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Fuller Theological Seminary

Analytical Paper for


Origen On First Principles: Book Four

A Paper

Presented in Partial Fulfillment

Of the Requirements for the Course

CH501 Patristic Theology

Dr. R.A. Muller

By

Jack Hakimian

Summer 2007
Section 1

Origen influenced the Alexandrian Theological Schools with his use of the

allegorical method of interpretation. Like Paul’s use of “allegoroumena” in Galatians

4:24, Origen seemed to advocate the view that the scriptures had more then a literal,

historical context, but a spiritual purpose (oikonomiai) in bringing souls closer to God.1

Most likely he was influenced by another noted scholar, Clement of Alexandria,

who also used Greek philosophy and the allegorical method of interpreting scripture to

prove his arguments against the Gnostics.2 The Gnostics basically had two major

premises. First, that there were hidden meanings in scripture that only “physics” could

understand. Secondly, the God of the Old Testament was different from the God of the

New Testament. In response to this both, Origen and Clement of Alexandra argued a

defense of the ecclesiastical tradition on the basis of allegorical interpretation of the Bible

and an eschatology in which God’s punishments are seen more as a cleaning system,

rather than punishment.

Origen basically claimed if there were stumbling blocks in understanding the text

they were placed their by God so the reader can interpret their meaning by giving careful

attention to context, wording, and parallels.3 For him, the ultimate goal of hermeneutics is

to dig out the various meanings and experience the “ascent of the soul”.4 In theory, he

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and later theologians from Alexandria seemed to advocate a balanced method of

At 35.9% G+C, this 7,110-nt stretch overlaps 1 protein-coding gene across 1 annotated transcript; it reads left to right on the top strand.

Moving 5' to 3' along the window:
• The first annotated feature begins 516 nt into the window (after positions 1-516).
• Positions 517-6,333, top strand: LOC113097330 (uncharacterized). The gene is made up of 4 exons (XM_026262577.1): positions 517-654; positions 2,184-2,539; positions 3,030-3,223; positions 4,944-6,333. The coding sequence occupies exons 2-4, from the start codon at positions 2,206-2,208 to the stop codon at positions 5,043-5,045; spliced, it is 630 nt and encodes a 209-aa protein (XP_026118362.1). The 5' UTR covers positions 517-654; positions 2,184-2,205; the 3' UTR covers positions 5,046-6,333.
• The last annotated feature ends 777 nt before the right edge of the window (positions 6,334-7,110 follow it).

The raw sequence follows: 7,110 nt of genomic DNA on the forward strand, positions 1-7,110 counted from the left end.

interpretation, which they didn’t in practice always apply. This balanced method is based

on a tripartite anthropology. The same way the Greeks viewed the human being as having

a body, soul and spirit the scriptures are viewed with having a literal, moral, and spiritual

sense.5 Origen does imply that the task of skillful exegete is to “identify the heavenly

realities” of a passage carefully. The “simple minded” miss this fact, like the literalist

Jews who could not get passed the misunderstandings of the messianic prophecies.6

The fact that he was raised and educated in Alexandria helps shed light as to why

he know so much about Greek philosophy and Jewish hermeneutical construct.

Alexandria was one of the vital intellectual centers of the ancient world and the home of a

thriving Greek-speaking Jewish community.

Section 2

The genre of On First Principles appears to be polemic and instructional.

Concerning the polemic nature Origen seems to argue against two popular belief systems.

Firstly, he argues against an extreme literal hermeneutical approach utilized by the Jews

when reading the Old Testament. He writes that they don’t take into account the various

purposes of scripture which range from: historical, moral, allegorical and anagogical. 7

Secondly he seems to be responding to the heresy of the two popular Gnostics,

Valentinus and Marcion. These men taught that the God of the Old Testament was

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vindictive and cruel, therefore a lesser God than the God of the New Testament. He

responds by stating that the unity of the Bible must be preserved and the narratives of

God’s judgments are not punitive, but rather disciplinary. It’s interesting that he uses Paul

as an authority to substantiate the Old Testament. On page 60 it reads, “It is likely that

those who accept the apostle once and for all as a man of God (theios aner) will not be in